Clean Technica, 14 October 2017
Norway charges a tax on new cars that can actually double the list price. Heavier, more powerful cars pay more. The tax on smaller, less powerful cars is more modest. Electric cars are exempt from the tax entirely, which is one of the primary reasons electric cars in Norway are so popular.
Clean Technica, 14 October 2017
The Guardian, 17 October 2017
The operators of the distinctive yellow bicycles littering Melbourne will have two hours to move bikes left in dangerous places or face fines. Dozens of dockless bikes have been thrown up trees, on to train tracks and dumped in rivers by their users.
CNN Money, 5 October 2017
The aerospace giant is buying Aurora Flight Sciences, a maker of automated drones and aviation parts, in a bid to bring increased automation to airliners, military drones and even personal air taxis. “The combined strength and innovation of our teams will advance the development of autonomy for our commercial and military systems,” said Greg Hyslop, chief technology officer and senior vice president of Boeing Engineering, Test & Technology in a statement.
Crikey, 10 October 2017
One of the worst things about flying before the jet age began on a large scale in the late ’50s was turbulence, and resulting air sickness. But there are warnings, as well as some statistical claims, that things are getting rougher than before, despite the apparent smoothness of jet travel that has long been taken for granted by generations of air travellers. This week’s “return to your seat and buckle up” contribution to the genre comes from America’s ABC. It is based on an article in Geophysical Research Letters journal, and as is often the case, the general news story has a high tease-to-factual-content ratio that makes it less than useful to those of us who want to know what it is really about and how it might affect them.
The Conversation, 10 October 2017
Transdev, which operates about one-third of Melbourne’s buses, recently had 33 buses taken off the road due to safety defects. Transport Safety Victoria’s action coincides with a review of a three-year rollover of the French company’s A$1.7 billion contract. The contract was announced in 2013 following competitive tendering. This confluence of events raises at least two questions about contracting for transport services. Australian state governments should reflect on whether competitive tendering necessarily delivers the best outcomes for the public, and on the role of operator performance in contract renewal.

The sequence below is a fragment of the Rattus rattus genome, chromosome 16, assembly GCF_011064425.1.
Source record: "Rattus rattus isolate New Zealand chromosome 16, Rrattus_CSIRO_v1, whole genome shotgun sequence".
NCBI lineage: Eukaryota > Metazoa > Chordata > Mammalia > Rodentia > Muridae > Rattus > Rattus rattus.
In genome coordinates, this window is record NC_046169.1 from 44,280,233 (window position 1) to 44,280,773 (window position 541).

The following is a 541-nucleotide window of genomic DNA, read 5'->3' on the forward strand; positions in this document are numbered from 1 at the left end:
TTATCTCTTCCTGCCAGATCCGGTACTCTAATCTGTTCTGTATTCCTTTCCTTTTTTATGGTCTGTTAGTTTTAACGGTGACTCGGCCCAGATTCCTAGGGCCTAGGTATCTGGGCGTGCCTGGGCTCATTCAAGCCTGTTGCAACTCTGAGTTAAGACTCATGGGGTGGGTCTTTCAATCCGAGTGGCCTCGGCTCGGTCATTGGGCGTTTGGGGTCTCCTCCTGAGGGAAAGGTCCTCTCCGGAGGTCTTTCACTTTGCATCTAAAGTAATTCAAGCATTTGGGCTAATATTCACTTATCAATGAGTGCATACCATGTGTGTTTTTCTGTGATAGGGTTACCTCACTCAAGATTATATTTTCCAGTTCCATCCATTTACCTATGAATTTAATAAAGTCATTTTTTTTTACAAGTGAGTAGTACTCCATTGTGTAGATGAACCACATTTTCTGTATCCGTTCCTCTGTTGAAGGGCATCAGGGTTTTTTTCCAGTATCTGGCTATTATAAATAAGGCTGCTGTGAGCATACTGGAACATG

The Guardian, 5 October 2017
The scale of London’s air pollution crisis was laid bare on Wednesday, with new figures showing that every person in the capital is breathing air that exceeds global guidelines for one of the most dangerous toxic particles. The research, based on the latest updated London Atmospheric Emissions Inventory, shows that every area in the capital exceeds World Health Organisation (WHO) limits for a damaging type of particle known as PM2.5.
New York Times, 30 September 2017
Airports are a major global business, part of an industry that by one estimate transports the equivalent of nearly half the world’s population in a single year. But the world’s airports were largely designed for an older era — a cooler one.
Huffington Post, 2 October 2017
Paris has pulled off its most ambitious ‘car-free day’ yet, with 105 square kilometres of the French capital set aside for pedestrians and cyclists. In its third year, the ban on all private cars and motorised bikes took place between 11am and 6pm on Sunday in a fight against air pollution in the city. The only exceptions were for taxis, public transport and emergency vehicles — and if police caught Parisians driving, they faced fines of up to $200.
Washington Post, 2 October 2017
When President Trump made a speech a few weeks ago to kick off his push for an overhaul of the tax code, he chose a telling backdrop: An oil refinery in North Dakota, a state that over the past decade exploded from backwater to boom town thanks to a massive spike in oil production.
“I want all of America to be inspired by what’s happened in North Dakota and the North Dakota example,” Trump said. Standing with him on the podium was Harold Hamm, the North Dakota oil billionaire who has helped shape Trump’s views on energy. So when Trump said he wanted to “restore America’s competitive edge by passing tax cuts,” he seemed to have at least one particular industry in mind: oil.